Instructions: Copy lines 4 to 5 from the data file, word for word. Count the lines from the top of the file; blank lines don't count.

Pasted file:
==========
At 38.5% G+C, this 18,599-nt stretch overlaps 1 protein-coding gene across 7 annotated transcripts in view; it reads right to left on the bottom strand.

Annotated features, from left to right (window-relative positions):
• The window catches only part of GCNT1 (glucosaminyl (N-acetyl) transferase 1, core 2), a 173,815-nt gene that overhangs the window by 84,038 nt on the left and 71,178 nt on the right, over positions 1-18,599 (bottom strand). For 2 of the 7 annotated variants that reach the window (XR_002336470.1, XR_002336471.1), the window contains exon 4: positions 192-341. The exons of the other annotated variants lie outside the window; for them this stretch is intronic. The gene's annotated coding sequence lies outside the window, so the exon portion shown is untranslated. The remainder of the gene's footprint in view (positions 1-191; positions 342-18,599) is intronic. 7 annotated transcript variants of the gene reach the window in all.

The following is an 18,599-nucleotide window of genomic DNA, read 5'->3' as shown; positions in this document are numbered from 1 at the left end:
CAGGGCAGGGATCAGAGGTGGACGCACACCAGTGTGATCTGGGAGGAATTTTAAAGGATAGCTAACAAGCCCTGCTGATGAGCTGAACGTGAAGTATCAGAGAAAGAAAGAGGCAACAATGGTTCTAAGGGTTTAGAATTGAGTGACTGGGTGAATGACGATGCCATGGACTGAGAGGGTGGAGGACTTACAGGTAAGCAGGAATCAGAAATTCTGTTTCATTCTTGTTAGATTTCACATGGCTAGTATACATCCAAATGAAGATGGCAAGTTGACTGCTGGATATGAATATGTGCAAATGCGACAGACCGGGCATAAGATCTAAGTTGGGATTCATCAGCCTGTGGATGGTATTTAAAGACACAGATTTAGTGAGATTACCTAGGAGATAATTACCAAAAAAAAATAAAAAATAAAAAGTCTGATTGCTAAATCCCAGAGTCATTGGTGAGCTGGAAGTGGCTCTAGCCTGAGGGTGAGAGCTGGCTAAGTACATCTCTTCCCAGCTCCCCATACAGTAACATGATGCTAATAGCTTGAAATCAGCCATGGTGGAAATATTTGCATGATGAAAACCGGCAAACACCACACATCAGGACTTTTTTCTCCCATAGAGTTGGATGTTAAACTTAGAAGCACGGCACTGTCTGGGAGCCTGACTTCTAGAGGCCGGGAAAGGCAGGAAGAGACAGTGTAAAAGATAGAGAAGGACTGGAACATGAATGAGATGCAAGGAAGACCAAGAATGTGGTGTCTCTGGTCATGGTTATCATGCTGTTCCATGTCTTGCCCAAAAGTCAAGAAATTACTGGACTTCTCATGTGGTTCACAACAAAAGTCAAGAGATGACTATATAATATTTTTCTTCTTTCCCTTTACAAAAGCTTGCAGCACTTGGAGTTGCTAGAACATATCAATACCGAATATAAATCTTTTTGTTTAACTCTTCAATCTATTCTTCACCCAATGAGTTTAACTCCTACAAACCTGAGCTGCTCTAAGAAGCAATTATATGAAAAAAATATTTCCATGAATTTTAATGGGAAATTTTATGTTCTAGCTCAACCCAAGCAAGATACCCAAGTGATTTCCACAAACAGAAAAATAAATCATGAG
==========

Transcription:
The following is an 18,599-nucleotide window of genomic DNA, read 5'->3' as shown; positions in this document are numbered from 1 at the left end:
CAGGGCAGGGATCAGAGGTGGACGCACACCAGTGTGATCTGGGAGGAATTTTAAAGGATAGCTAACAAGCCCTGCTGATGAGCTGAACGTGAAGTATCAGAGAAAGAAAGAGGCAACAATGGTTCTAAGGGTTTAGAATTGAGTGACTGGGTGAATGACGATGCCATGGACTGAGAGGGTGGAGGACTTACAGGTAAGCAGGAATCAGAAATTCTGTTTCATTCTTGTTAGATTTCACATGGCTAGTATACATCCAAATGAAGATGGCAAGTTGACTGCTGGATATGAATATGTGCAAATGCGACAGACCGGGCATAAGATCTAAGTTGGGATTCATCAGCCTGTGGATGGTATTTAAAGACACAGATTTAGTGAGATTACCTAGGAGATAATTACCAAAAAAAAATAAAAAATAAAAAGTCTGATTGCTAAATCCCAGAGTCATTGGTGAGCTGGAAGTGGCTCTAGCCTGAGGGTGAGAGCTGGCTAAGTACATCTCTTCCCAGCTCCCCATACAGTAACATGATGCTAATAGCTTGAAATCAGCCATGGTGGAAATATTTGCATGATGAAAACCGGCAAACACCACACATCAGGACTTTTTTCTCCCATAGAGTTGGATGTTAAACTTAGAAGCACGGCACTGTCTGGGAGCCTGACTTCTAGAGGCCGGGAAAGGCAGGAAGAGACAGTGTAAAAGATAGAGAAGGACTGGAACATGAATGAGATGCAAGGAAGACCAAGAATGTGGTGTCTCTGGTCATGGTTATCATGCTGTTCCATGTCTTGCCCAAAAGTCAAGAAATTACTGGACTTCTCATGTGGTTCACAACAAAAGTCAAGAGATGACTATATAATATTTTTCTTCTTTCCCTTTACAAAAGCTTGCAGCACTTGGAGTTGCTAGAACATATCAATACCGAATATAAATCTTTTTGTTTAACTCTTCAATCTATTCTTCACCCAATGAGTTTAACTCCTACAAACCTGAGCTGCTCTAAGAAGCAATTATATGAAAAAAATATTTCCATGAATTTTAATGGGAAATTTTATGTTCTAGCTCAACCCAAGCAAGATACCCAAGTGATTTCCACAAACAGAAAAATAAATCATGAG